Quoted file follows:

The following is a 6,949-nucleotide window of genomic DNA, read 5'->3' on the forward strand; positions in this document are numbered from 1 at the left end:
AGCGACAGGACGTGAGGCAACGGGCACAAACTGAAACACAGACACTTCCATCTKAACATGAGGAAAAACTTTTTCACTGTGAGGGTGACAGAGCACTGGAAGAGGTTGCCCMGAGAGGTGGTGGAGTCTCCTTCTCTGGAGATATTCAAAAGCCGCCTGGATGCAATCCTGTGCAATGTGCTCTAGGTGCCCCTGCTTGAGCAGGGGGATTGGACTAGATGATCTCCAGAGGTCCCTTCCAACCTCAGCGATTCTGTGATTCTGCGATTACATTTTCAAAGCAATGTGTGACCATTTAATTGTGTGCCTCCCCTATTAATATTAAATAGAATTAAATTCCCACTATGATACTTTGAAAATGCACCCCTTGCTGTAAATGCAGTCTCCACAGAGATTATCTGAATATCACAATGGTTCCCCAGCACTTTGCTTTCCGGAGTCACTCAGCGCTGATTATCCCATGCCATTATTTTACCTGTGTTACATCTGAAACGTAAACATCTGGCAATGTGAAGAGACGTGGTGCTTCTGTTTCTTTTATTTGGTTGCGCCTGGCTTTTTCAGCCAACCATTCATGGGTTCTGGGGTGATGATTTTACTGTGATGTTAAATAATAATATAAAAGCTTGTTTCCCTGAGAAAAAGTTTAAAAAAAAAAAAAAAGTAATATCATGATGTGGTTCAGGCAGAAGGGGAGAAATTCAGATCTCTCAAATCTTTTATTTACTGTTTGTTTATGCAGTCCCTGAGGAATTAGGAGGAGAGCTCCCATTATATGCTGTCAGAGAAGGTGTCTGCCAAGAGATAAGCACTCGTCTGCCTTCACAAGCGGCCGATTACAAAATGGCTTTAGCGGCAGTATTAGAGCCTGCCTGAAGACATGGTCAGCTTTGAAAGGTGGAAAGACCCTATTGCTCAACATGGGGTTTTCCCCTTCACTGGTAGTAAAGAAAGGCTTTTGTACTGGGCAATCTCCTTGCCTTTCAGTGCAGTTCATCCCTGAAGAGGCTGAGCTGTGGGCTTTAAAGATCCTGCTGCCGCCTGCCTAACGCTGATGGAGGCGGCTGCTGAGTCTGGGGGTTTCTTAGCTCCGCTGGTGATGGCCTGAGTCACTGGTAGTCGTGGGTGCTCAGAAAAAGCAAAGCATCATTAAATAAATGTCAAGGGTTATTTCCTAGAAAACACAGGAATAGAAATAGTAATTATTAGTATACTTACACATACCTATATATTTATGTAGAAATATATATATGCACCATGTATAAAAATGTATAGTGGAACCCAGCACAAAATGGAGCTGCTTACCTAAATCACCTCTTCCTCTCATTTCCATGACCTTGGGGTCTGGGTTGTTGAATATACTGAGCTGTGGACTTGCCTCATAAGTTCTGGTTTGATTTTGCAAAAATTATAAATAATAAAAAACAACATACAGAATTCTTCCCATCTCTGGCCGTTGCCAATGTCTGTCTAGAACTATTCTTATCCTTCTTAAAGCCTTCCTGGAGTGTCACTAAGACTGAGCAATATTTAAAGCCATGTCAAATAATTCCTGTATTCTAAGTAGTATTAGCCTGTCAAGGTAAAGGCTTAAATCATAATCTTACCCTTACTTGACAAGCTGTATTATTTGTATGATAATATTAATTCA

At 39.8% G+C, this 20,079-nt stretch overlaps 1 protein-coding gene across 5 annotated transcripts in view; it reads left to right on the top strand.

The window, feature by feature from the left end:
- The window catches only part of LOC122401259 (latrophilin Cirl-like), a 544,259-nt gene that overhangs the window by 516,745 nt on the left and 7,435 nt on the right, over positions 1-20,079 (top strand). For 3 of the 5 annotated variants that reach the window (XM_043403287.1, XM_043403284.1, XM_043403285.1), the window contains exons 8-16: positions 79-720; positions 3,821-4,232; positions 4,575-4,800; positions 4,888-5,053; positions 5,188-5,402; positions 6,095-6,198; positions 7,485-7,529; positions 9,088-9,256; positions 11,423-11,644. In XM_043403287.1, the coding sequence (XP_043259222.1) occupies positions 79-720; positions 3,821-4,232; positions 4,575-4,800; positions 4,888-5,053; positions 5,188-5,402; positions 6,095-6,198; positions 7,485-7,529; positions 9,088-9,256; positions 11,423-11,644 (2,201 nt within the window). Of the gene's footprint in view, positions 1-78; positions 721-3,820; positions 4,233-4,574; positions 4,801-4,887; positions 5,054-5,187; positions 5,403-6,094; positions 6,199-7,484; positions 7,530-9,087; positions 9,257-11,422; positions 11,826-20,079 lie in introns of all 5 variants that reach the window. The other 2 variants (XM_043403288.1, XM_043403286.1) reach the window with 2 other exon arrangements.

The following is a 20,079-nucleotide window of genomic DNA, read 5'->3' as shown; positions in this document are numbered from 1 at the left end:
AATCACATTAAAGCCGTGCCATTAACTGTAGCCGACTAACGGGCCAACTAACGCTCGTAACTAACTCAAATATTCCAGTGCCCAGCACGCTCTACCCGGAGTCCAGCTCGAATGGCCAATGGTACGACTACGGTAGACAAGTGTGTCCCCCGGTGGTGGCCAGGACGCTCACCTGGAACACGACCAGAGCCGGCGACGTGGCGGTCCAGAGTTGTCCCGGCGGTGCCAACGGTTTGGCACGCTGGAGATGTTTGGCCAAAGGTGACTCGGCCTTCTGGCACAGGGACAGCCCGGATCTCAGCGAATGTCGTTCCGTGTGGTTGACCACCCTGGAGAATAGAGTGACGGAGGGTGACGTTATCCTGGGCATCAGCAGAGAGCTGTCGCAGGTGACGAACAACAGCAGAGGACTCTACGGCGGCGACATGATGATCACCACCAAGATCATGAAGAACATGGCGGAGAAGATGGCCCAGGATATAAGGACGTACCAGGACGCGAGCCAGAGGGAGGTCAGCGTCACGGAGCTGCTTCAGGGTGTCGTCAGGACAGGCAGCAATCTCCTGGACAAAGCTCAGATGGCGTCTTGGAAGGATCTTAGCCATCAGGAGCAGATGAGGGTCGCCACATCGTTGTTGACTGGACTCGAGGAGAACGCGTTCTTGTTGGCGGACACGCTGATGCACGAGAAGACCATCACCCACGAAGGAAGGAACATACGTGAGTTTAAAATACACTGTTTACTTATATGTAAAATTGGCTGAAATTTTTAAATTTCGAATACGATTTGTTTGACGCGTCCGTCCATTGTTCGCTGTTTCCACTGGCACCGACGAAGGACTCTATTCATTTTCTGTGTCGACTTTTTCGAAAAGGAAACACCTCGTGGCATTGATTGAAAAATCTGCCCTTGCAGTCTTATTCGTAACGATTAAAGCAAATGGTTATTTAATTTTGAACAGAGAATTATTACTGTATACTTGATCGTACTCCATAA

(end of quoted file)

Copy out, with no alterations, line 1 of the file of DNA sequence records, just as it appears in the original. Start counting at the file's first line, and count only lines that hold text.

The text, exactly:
The following is a 6,949-nucleotide window of genomic DNA, read 5'->3' on the forward strand; positions in this document are numbered from 1 at the left end: